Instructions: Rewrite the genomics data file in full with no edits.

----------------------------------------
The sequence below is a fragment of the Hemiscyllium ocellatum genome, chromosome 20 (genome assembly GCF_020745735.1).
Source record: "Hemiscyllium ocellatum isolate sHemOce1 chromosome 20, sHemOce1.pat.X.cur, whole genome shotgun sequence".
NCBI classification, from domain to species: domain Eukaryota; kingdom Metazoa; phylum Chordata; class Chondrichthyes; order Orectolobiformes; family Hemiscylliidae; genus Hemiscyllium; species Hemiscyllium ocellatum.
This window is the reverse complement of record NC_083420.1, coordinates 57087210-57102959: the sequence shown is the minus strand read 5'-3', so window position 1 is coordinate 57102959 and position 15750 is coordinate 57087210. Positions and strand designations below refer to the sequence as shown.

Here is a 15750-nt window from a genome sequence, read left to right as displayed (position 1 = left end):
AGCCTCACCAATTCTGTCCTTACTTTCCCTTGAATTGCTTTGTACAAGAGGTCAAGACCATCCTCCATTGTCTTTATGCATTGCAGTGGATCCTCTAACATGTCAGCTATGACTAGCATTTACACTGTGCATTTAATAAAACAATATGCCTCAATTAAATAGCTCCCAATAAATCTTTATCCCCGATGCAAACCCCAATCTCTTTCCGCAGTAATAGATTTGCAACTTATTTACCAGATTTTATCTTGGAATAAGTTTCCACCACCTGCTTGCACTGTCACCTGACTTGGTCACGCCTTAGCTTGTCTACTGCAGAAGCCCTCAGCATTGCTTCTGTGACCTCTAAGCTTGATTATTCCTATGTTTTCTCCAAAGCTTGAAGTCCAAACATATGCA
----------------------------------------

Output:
The sequence below is a fragment of the Hemiscyllium ocellatum genome, chromosome 20 (genome assembly GCF_020745735.1).
Source record: "Hemiscyllium ocellatum isolate sHemOce1 chromosome 20, sHemOce1.pat.X.cur, whole genome shotgun sequence".
NCBI classification, from domain to species: domain Eukaryota; kingdom Metazoa; phylum Chordata; class Chondrichthyes; order Orectolobiformes; family Hemiscylliidae; genus Hemiscyllium; species Hemiscyllium ocellatum.
This window is the reverse complement of record NC_083420.1, coordinates 57087210-57102959: the sequence shown is the minus strand read 5'-3', so window position 1 is coordinate 57102959 and position 15750 is coordinate 57087210. Positions and strand designations below refer to the sequence as shown.

Here is a 15750-nt window from a genome sequence, read left to right as displayed (position 1 = left end):
AGCCTCACCAATTCTGTCCTTACTTTCCCTTGAATTGCTTTGTACAAGAGGTCAAGACCATCCTCCATTGTCTTTATGCATTGCAGTGGATCCTCTAACATGTCAGCTATGACTAGCATTTACACTGTGCATTTAATAAAACAATATGCCTCAATTAAATAGCTCCCAATAAATCTTTATCCCCGATGCAAACCCCAATCTCTTTCCGCAGTAATAGATTTGCAACTTATTTACCAGATTTTATCTTGGAATAAGTTTCCACCACCTGCTTGCACTGTCACCTGACTTGGTCACGCCTTAGCTTGTCTACTGCAGAAGCCCTCAGCATTGCTTCTGTGACCTCTAAGCTTGATTATTCCTATGTTTTCTCCAAAGCTTGAAGTCCAAACATATGCA